Built Environment professionals, myself included, tend to focus on the latest trends concerning sustainability, smart growth, and recent technologies for construction.
Many times we end up relegating historical preservation and everything concerning Built Heritage Conservation as a métier only for experienced professionals, who embark on these projects as a way of closing their careers, as part of a well-established portfolio of previous and more traditional types of projects.
In other words, we don’t see restoration or conservation as often as we see office parks or condos.
But all of that is changing and increasingly more professionals are involving themselves with the massive work that helps to extend a building’s useful life, and several incentives have been created to promote this.
Here in Argentina the Central Society of Architects and the Network of International Centres for the Conservation of Architectural Heritage recently recognized outstanding work in restoration by creating the National Award for Best Architectural Heritage Intervention.
The six public and private projects from Buenos Aires, Córdoba and Santa Fe, below, were awarded first place, under the categories of restoration, recycling, and urban scale value:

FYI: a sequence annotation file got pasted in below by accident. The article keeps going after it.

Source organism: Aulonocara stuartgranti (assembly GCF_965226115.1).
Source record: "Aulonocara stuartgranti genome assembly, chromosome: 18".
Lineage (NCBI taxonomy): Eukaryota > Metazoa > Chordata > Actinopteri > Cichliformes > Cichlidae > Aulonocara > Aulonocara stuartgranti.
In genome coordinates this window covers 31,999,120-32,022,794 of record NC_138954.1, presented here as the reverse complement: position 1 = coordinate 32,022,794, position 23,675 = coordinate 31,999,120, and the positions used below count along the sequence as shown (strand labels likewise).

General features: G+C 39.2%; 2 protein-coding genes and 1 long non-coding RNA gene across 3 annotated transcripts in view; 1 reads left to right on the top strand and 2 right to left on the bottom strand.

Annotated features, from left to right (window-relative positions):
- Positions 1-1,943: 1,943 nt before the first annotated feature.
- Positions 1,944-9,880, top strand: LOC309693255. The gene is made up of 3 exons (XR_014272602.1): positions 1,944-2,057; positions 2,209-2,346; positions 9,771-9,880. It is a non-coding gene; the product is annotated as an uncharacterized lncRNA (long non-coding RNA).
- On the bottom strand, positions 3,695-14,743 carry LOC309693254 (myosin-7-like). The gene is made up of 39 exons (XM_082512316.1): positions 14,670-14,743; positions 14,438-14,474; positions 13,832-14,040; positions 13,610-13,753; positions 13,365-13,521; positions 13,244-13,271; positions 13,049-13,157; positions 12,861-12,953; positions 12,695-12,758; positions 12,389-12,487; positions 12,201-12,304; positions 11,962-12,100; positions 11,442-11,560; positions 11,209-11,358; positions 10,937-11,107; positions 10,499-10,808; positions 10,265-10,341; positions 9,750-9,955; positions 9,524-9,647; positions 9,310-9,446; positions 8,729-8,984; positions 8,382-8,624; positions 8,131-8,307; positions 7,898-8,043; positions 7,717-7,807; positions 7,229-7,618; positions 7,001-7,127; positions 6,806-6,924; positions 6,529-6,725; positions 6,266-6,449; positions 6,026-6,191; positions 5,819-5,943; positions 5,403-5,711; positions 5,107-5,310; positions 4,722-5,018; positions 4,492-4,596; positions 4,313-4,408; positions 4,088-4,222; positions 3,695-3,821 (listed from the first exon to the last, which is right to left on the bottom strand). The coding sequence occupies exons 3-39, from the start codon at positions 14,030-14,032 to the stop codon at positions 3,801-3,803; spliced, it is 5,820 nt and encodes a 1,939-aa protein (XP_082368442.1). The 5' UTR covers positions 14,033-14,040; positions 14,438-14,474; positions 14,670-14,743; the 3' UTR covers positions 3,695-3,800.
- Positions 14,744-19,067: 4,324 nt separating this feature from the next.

- The Blue Room of the National Congress;
- Pastrone House, corner of Hipólito Yrigoyen Crucible;
- Mariani-Teruggi House;
- Ex YPF, Research Laboratories of the National University ‘ Arturo Jauretche’;
- The ‘Art Plant’ usina del arte musical arts complex;
- Cultural Corridor Molino, Federal Park and La Redonda.
The jury’s assessment focused on rewarding work that solidly established a restoration methodology through both materials and concept. In addition, it took into account the emotional dimension of strong works with testimonial value treated with great simplicity, seeking to preserve for future generations the footsteps of the past.
It is exciting to realize that there are opportunities for preserving the built heritage of our country, and to see this trend also growing in places outside Europe (traditionally the ones concerned with this matter). It is also a major requirement considering the housing deficit experienced in Latin America. Recovering our built past can be a way of reassuring our future.
Is Built Heritage a priority for architects in your country? What buildings would you save in your city?
Credits: Data and images linked to sources.